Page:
Jimmy White, who has endured more heartache at the Crucible than most players would be able to bear, made another disappointing exit from the Embassy World Championship when he was beaten 13-11 by Stephen Lee, the seventh seed, to be denied a place in the quarter-finals last night.
White, six-times a runner-up in the game's showpiece event, raised the expectations of his vast army of supporters by winning the first frame of the final session to lead 10-7. However Lee, who eliminated another golden great, Steve Davis, in the first round, compiled breaks of 54, 61 and 63 to level at 10-10.
His 38 clearance to the pink after White had broken down on 52 was enough to carry Lee 11-10 ahead. White cleared brown to black to draw level but Lee, not playing to his best but remaining focused under pressure, edged the next and clinched victory with a run of 72. "I'm disappointed because I didn't play well," White said. "When I was 10-7 up, I fancied winning. I thought that at any time I would start scoring heavily but it didn't happen."
White, who is 41 this week, led 5-3 after the first session and ended the morning with a 9-7 advantage but grew noticeably more edgy as the evening wore on. His 10-6 defeat of James Wattana in the opening round was only his second win all season and although he is likely to retain his place in the élite top 16, any remote hopes of a Crucible triumph have surely been extinguished.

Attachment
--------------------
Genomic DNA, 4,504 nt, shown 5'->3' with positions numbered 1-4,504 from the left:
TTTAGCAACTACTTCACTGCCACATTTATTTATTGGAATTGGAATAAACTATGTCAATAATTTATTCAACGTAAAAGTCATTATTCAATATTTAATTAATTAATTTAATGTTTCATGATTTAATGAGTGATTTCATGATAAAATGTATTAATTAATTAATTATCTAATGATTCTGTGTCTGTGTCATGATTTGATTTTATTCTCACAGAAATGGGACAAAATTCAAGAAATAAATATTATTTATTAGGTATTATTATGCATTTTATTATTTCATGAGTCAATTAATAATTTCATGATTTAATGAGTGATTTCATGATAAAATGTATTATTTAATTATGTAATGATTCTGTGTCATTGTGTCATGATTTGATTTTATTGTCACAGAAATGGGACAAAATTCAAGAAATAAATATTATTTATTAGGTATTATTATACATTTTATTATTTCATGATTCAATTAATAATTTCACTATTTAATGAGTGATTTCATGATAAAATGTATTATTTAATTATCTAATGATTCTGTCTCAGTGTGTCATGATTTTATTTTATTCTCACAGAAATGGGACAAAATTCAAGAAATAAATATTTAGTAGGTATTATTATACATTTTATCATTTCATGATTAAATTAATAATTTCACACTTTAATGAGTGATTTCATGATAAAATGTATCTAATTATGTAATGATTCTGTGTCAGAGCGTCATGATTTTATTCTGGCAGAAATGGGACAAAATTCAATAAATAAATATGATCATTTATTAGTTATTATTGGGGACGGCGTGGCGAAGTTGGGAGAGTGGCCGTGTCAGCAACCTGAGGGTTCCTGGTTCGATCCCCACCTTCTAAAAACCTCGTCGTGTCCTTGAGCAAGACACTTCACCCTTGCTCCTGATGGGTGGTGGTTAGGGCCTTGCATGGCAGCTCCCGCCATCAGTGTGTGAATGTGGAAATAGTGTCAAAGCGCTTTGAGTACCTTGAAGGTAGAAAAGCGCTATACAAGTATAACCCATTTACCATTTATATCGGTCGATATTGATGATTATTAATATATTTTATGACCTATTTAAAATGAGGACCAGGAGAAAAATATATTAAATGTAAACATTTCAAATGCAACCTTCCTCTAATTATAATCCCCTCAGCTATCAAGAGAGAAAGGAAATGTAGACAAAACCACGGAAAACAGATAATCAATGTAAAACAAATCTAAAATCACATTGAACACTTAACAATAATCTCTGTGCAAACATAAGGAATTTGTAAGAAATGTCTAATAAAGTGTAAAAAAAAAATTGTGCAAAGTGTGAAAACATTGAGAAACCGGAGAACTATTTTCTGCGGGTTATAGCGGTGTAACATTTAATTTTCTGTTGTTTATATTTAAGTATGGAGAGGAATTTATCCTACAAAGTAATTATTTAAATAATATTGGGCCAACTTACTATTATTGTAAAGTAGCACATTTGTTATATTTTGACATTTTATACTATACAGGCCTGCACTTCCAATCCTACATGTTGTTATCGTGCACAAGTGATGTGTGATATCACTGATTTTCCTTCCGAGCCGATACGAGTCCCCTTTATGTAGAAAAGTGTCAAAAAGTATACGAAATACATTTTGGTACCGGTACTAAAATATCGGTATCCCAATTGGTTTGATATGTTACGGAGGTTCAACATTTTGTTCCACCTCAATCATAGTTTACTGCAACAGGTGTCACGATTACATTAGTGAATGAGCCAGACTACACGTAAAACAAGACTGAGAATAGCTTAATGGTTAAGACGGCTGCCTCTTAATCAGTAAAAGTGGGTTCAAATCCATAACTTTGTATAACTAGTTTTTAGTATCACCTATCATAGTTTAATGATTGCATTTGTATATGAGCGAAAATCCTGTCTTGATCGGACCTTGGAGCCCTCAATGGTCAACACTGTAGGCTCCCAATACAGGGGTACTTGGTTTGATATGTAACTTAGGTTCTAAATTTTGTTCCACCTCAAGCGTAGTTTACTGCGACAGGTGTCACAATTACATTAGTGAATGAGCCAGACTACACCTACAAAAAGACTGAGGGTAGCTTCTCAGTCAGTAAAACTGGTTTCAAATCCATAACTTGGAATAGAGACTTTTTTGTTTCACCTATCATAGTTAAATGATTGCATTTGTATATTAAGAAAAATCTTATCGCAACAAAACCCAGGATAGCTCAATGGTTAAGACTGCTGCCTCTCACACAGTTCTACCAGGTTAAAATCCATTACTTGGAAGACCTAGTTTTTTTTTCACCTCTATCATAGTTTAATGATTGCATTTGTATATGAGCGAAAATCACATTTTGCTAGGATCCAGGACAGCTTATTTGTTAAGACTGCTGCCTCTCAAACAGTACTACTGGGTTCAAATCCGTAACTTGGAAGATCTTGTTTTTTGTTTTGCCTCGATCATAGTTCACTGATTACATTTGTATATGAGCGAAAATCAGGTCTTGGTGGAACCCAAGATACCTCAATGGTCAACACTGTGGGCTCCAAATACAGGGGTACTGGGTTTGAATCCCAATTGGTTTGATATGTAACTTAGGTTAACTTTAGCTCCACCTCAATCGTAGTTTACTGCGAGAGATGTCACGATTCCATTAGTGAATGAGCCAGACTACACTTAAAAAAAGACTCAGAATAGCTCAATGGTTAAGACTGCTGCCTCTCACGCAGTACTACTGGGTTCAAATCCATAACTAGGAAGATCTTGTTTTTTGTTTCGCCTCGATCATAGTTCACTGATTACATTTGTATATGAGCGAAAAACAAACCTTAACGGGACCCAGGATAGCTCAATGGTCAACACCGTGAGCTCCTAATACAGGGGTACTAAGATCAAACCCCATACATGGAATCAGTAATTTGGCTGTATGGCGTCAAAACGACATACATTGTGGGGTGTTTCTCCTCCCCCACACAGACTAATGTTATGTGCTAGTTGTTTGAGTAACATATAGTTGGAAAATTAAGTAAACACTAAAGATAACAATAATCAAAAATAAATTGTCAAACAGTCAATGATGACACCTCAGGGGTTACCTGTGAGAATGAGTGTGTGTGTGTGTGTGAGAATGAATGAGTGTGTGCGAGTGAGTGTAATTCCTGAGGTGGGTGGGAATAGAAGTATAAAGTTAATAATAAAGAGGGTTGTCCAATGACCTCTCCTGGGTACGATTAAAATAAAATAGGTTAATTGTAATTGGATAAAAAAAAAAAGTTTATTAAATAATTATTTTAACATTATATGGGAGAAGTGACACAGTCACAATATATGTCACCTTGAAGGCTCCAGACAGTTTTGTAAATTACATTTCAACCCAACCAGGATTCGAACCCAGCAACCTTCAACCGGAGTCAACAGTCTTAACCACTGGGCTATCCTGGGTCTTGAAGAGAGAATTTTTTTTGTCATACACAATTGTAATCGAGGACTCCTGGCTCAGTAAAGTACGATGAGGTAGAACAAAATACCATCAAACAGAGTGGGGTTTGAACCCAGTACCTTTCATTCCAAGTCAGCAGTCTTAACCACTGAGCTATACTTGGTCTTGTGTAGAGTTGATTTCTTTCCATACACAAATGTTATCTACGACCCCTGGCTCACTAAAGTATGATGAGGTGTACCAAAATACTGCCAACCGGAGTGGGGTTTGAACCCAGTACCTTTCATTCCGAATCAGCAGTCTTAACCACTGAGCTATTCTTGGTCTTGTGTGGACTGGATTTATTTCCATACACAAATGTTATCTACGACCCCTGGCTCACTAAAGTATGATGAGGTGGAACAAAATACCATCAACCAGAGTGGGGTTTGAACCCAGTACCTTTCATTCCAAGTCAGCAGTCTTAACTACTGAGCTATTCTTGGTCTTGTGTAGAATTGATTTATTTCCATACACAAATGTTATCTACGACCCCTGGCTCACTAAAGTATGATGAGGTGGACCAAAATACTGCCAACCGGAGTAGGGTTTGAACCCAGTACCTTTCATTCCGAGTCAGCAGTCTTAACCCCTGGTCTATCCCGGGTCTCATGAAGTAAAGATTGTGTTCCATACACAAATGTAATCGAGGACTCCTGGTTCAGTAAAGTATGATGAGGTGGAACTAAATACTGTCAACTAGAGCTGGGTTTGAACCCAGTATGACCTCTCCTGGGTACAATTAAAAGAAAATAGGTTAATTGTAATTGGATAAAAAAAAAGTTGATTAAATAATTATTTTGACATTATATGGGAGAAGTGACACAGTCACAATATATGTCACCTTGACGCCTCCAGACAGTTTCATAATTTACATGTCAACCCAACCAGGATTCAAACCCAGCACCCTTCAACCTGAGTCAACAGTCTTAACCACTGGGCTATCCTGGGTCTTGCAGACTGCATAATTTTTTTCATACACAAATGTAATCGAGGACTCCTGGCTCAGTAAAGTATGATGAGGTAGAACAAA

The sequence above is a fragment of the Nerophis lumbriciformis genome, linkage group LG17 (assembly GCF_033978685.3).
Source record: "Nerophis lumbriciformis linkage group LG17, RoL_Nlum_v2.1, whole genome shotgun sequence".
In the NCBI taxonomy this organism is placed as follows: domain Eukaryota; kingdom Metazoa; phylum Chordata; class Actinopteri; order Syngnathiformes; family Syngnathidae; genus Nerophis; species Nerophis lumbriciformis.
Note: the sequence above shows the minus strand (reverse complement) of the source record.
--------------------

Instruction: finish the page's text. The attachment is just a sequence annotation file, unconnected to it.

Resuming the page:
"I didn't feel I was in the game until it went 10-10," Lee said. "I didn't see it as playing Jimmy but it's a shame for him because he wanted to win badly and the crowd were behind him."
An impressively solid performance from the No 12 seed, Graeme Dott gave him a 6-2 lead over Ken Doherty, the 1997 champion.
Earlier, passions had cooled overnight, allowing diplomacy to reign as Peter Ebdon completed a 13-5 victory over Tony Drago to carry his title defence into the quarter-finals. Drago had been incensed on Friday night, not so much by Ebdon's play as his lengthy toilet breaks between frames.
Yesterday, Drago accepted Ebdon's explanation that he had been suffering from an upset stomach. He also emphasised his frustration with scheduling that had given him less than 24 hours between his 10-8 defeat of Joe Swail and another mountainous challenge.
Ebdon professed himself "oblivious'' to any controversy. "I certainly didn't go out of my way to upset Tony. He was resident professional at King's Cross snooker club when I was an amateur. I'm grateful to him for even allowing me to practise with him when I was a kid.''
John Higgins, the 1998 champion, completed a 13-7 win over Sean Storey from Grimsby, and said that a table-fitter had told him that a new pocket template has made the pockets one sixteenth of an inch tighter. The tournament director, Michael Ganley, categorically denied any change.
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